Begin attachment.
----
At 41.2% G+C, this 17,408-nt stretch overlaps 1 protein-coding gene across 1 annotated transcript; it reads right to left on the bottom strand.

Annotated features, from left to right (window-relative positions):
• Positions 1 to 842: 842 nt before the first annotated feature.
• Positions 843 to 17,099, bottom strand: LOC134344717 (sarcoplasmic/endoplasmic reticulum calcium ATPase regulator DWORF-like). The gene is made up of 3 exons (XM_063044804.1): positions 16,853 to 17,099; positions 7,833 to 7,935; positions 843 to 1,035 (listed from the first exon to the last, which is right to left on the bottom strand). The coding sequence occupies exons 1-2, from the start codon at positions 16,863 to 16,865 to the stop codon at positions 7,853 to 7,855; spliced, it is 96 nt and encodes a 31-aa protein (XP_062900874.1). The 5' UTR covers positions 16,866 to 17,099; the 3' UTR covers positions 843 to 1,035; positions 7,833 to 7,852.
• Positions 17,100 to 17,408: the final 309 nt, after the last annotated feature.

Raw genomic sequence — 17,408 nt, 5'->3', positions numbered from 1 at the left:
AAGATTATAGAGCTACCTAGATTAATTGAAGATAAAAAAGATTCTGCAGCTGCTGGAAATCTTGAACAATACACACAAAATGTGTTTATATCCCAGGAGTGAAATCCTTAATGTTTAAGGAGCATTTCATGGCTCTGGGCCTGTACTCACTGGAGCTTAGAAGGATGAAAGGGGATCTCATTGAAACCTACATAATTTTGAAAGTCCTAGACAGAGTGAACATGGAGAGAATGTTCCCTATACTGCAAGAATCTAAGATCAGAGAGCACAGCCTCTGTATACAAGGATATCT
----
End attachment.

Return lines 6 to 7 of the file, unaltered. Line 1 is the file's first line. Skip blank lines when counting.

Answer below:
Raw genomic sequence — 17,408 nt, 5'->3', positions numbered from 1 at the left:
AAGATTATAGAGCTACCTAGATTAATTGAAGATAAAAAAGATTCTGCAGCTGCTGGAAATCTTGAACAATACACACAAAATGTGTTTATATCCCAGGAGTGAAATCCTTAATGTTTAAGGAGCATTTCATGGCTCTGGGCCTGTACTCACTGGAGCTTAGAAGGATGAAAGGGGATCTCATTGAAACCTACATAATTTTGAAAGTCCTAGACAGAGTGAACATGGAGAGAATGTTCCCTATACTGCAAGAATCTAAGATCAGAGAGCACAGCCTCTGTATACAAGGATATCT